Wednesday, July 15, 2009

Iranian Airline Crash Kills 168, Raises More Safety Questions About Some Small Foreign Carriers

A Russian-made Tu-154 jet crashed this morning in northwest Iran, killing all 168 on board. The plane was bound from Tehran to the Armenian capital of Yerevan.

Caspian Airlines was started in Iran in 1992. It has a fleet of six Tu-154s and has 50 scheduled routes, some between cities in Iran and others to destinations in Hungary, the UAE, Syria, Ukraine, Armenia, Belarus and Turkey.

Here's the Wikipedia entry on the Tu-154 airliner.

Iran has a lot of plane crashes, most of which stay off the international radar.

The Iran crash comes a little two weeks after 150 were killed when a Yemenia Airlines A310 crashed in the Indian Ocean.

The recent crashes, coming during peak summer travel season, highlight an issue that not enough travelers are aware of: The potential perils of flying on little known airlines with safety records that might be questionable at best.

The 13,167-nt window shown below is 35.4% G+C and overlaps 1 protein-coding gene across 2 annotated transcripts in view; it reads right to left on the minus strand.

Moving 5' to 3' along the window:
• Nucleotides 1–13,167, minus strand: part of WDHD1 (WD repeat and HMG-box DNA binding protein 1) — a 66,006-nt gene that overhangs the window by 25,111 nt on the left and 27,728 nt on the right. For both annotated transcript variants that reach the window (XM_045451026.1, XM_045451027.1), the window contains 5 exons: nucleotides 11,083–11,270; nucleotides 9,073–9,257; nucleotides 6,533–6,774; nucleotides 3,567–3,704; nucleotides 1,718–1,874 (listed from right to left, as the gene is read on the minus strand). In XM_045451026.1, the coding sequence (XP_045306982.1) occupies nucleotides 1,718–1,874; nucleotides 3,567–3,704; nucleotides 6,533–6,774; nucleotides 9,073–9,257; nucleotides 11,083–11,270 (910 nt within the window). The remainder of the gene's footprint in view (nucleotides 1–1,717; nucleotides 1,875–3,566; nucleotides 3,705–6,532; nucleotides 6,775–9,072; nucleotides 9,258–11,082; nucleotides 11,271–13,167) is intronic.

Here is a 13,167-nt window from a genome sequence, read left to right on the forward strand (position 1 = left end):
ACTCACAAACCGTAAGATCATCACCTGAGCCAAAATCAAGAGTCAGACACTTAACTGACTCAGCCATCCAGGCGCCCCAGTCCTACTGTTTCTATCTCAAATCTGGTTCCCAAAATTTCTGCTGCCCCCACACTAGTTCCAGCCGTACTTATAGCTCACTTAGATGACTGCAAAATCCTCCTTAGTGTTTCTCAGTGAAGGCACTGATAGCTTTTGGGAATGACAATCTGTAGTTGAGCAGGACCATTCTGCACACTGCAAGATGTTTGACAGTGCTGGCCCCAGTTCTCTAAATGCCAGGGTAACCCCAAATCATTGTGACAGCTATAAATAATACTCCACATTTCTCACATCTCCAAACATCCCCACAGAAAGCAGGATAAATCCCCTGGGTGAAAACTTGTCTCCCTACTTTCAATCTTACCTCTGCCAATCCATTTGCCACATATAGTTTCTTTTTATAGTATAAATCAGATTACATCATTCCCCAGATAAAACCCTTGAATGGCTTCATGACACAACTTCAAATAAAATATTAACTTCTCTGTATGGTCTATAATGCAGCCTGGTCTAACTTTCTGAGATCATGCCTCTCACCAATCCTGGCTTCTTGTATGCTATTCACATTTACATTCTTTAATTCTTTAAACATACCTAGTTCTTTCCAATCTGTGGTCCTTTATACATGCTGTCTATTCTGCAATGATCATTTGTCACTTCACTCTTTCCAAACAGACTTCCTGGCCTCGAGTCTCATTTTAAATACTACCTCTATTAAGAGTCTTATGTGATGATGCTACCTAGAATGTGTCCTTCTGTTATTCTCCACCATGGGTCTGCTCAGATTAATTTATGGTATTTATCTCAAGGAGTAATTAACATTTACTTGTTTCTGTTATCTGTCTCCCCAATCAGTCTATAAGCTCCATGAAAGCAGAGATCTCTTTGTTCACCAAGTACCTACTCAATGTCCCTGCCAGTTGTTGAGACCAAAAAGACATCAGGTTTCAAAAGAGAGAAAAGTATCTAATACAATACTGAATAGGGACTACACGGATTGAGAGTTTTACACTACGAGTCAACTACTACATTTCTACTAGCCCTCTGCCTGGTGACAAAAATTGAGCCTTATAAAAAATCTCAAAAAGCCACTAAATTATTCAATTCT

Many of these airlines turn up online on searches for "cheap flights." International travelers on a budget need to be aware that safety and maintenance standards are not universal.

Here is a link to airlines banned from European and U.S. airspace because of safety concerns. It's from the European Commission on Transport. (Caspian Airlines is not on the list).

As far as I know, the FAA does not publish a similar list, though FAA bans are noted within the EU list. The EU list is straightforward, naming individual airlines. The FAA list, reflecting the FAA's reflexive coziness with airlines, merely names countries that have Category 2 carriers (meaning: death trap). Thanks to Walt Baranger for the tip on the list, which is not widely known.


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